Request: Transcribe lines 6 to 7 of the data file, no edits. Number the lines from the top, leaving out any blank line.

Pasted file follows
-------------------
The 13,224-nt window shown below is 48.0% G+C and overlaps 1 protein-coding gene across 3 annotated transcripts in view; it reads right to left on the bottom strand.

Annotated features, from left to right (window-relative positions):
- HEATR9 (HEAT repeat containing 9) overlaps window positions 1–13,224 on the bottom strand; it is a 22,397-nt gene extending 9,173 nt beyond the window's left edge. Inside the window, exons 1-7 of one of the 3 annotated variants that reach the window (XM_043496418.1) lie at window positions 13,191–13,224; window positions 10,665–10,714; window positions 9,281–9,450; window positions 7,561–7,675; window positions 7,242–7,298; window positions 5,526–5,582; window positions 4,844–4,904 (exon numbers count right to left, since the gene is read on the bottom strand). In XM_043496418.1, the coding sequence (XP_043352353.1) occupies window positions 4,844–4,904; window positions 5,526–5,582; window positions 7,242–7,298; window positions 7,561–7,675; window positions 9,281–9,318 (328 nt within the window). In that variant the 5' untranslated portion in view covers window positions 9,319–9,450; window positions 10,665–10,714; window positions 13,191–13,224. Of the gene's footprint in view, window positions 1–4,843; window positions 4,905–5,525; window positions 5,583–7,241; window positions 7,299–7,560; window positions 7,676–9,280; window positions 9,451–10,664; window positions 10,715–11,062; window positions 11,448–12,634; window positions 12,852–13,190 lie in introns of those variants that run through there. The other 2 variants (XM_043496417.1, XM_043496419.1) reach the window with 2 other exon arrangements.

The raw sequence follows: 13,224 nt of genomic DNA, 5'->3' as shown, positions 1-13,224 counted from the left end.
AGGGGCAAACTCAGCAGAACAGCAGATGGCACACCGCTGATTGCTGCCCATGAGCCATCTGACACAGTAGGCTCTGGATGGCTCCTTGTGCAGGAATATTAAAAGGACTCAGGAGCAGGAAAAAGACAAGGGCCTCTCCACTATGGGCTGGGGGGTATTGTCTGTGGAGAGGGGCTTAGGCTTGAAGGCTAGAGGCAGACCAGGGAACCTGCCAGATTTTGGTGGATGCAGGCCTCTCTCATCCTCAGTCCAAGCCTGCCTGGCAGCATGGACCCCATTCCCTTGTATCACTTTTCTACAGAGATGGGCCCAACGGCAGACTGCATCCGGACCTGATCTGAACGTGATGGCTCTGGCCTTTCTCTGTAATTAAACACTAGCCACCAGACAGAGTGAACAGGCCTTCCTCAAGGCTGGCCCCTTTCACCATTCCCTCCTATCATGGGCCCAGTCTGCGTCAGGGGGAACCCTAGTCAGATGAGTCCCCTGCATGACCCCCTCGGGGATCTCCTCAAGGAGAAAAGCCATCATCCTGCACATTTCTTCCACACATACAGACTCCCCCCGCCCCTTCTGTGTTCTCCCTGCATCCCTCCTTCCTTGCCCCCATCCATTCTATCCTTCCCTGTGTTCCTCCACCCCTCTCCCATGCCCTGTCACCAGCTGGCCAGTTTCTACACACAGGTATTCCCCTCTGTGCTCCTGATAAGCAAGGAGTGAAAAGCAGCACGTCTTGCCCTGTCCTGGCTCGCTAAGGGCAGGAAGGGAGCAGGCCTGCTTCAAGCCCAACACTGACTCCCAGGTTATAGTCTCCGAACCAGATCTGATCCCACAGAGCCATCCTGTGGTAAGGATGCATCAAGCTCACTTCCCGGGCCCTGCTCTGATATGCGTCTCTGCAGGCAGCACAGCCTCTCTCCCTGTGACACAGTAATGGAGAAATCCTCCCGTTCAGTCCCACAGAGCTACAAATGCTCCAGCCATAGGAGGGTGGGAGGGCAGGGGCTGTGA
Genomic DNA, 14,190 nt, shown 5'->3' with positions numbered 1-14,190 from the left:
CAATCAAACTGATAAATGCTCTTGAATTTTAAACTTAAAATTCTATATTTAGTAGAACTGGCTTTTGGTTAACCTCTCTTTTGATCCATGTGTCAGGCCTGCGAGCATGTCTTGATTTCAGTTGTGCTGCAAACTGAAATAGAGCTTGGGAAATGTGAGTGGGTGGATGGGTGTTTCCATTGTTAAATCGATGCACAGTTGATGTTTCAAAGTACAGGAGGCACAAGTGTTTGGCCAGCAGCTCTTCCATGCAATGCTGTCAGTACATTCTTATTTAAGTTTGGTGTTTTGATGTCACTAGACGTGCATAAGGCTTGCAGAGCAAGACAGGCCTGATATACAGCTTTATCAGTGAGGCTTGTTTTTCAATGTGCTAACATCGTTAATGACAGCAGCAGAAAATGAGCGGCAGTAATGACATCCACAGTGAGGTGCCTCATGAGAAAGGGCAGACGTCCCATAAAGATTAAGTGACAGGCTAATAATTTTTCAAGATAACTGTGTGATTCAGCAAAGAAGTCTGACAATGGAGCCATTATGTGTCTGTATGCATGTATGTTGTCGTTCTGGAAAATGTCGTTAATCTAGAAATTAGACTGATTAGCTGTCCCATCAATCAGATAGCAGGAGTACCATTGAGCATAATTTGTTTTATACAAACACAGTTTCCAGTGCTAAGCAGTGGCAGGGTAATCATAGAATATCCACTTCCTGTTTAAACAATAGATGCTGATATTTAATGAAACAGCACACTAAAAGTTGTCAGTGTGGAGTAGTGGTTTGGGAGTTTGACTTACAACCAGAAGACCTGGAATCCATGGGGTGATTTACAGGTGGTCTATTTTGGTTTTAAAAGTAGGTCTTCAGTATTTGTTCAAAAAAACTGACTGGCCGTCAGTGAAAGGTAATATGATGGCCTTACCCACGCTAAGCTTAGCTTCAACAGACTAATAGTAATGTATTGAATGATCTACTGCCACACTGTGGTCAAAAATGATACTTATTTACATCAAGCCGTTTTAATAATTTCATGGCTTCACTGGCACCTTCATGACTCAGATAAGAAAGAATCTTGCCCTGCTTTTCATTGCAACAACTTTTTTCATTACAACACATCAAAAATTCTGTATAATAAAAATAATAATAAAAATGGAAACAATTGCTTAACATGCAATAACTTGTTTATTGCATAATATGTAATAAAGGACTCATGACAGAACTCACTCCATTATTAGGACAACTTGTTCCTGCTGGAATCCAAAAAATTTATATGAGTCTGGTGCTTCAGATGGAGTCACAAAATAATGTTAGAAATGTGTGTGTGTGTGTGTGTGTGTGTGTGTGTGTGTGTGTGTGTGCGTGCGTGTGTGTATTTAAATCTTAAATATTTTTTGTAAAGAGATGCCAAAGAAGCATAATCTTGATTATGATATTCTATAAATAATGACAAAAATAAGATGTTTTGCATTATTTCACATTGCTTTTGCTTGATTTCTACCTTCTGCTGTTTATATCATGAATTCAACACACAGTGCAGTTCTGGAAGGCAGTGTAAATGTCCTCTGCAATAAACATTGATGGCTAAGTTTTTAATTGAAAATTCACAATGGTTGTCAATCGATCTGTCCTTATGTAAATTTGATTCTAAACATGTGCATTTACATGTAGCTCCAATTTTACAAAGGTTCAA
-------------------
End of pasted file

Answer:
Genomic DNA, 14,190 nt, shown 5'->3' with positions numbered 1-14,190 from the left:
CAATCAAACTGATAAATGCTCTTGAATTTTAAACTTAAAATTCTATATTTAGTAGAACTGGCTTTTGGTTAACCTCTCTTTTGATCCATGTGTCAGGCCTGCGAGCATGTCTTGATTTCAGTTGTGCTGCAAACTGAAATAGAGCTTGGGAAATGTGAGTGGGTGGATGGGTGTTTCCATTGTTAAATCGATGCACAGTTGATGTTTCAAAGTACAGGAGGCACAAGTGTTTGGCCAGCAGCTCTTCCATGCAATGCTGTCAGTACATTCTTATTTAAGTTTGGTGTTTTGATGTCACTAGACGTGCATAAGGCTTGCAGAGCAAGACAGGCCTGATATACAGCTTTATCAGTGAGGCTTGTTTTTCAATGTGCTAACATCGTTAATGACAGCAGCAGAAAATGAGCGGCAGTAATGACATCCACAGTGAGGTGCCTCATGAGAAAGGGCAGACGTCCCATAAAGATTAAGTGACAGGCTAATAATTTTTCAAGATAACTGTGTGATTCAGCAAAGAAGTCTGACAATGGAGCCATTATGTGTCTGTATGCATGTATGTTGTCGTTCTGGAAAATGTCGTTAATCTAGAAATTAGACTGATTAGCTGTCCCATCAATCAGATAGCAGGAGTACCATTGAGCATAATTTGTTTTATACAAACACAGTTTCCAGTGCTAAGCAGTGGCAGGGTAATCATAGAATATCCACTTCCTGTTTAAACAATAGATGCTGATATTTAATGAAACAGCACACTAAAAGTTGTCAGTGTGGAGTAGTGGTTTGGGAGTTTGACTTACAACCAGAAGACCTGGAATCCATGGGGTGATTTACAGGTGGTCTATTTTGGTTTTAAAAGTAGGTCTTCAGTATTTGTTCAAAAAAACTGACTGGCCGTCAGTGAAAGGTAATATGATGGCCTTACCCACGCTAAGCTTAGCTTCAACAGACTAATAGTAATGTATTGAATGATCTACTGCCACACTGTGGTCAAAAATGATACTTATTTACATCAAGCCGTTTTAATAATTTCATGGCTTCACTGGCACCTTCATGACTCAGATAAGAAAGAATCTTGCCCTGCTTTTCATTGCAACAACTTTTTTCATTACAACACATCAAAAATTCTGTATAATAAAAATAATAATAAAAATGGAAACAATTGCTTAACATGCAATAACTTGTTTATTGCATAATATGTAATAAAGGACTCATGACAGAACTCACTCCATTATTAGGACAACTTGTTCCTGCTGGAATCCAAAAAATTTATATGAGTCTGGTGCTTCAGATGGAGTCACAAAATAATGTTAGAAATGTGTGTGTGTGTGTGTGTGTGTGTGTGTGTGTGTGTGTGTGTGCGTGCGTGTGTGTATTTAAATCTTAAATATTTTTTGTAAAGAGATGCCAAAGAAGCATAATCTTGATTATGATATTCTATAAATAATGACAAAAATAAGATGTTTTGCATTATTTCACATTGCTTTTGCTTGATTTCTACCTTCTGCTGTTTATATCATGAATTCAACACACAGTGCAGTTCTGGAAGGCAGTGTAAATGTCCTCTGCAATAAACATTGATGGCTAAGTTTTTAATTGAAAATTCACAATGGTTGTCAATCGATCTGTCCTTATGTAAATTTGATTCTAAACATGTGCATTTACATGTAGCTCCAATTTTACAAAGGTTCAA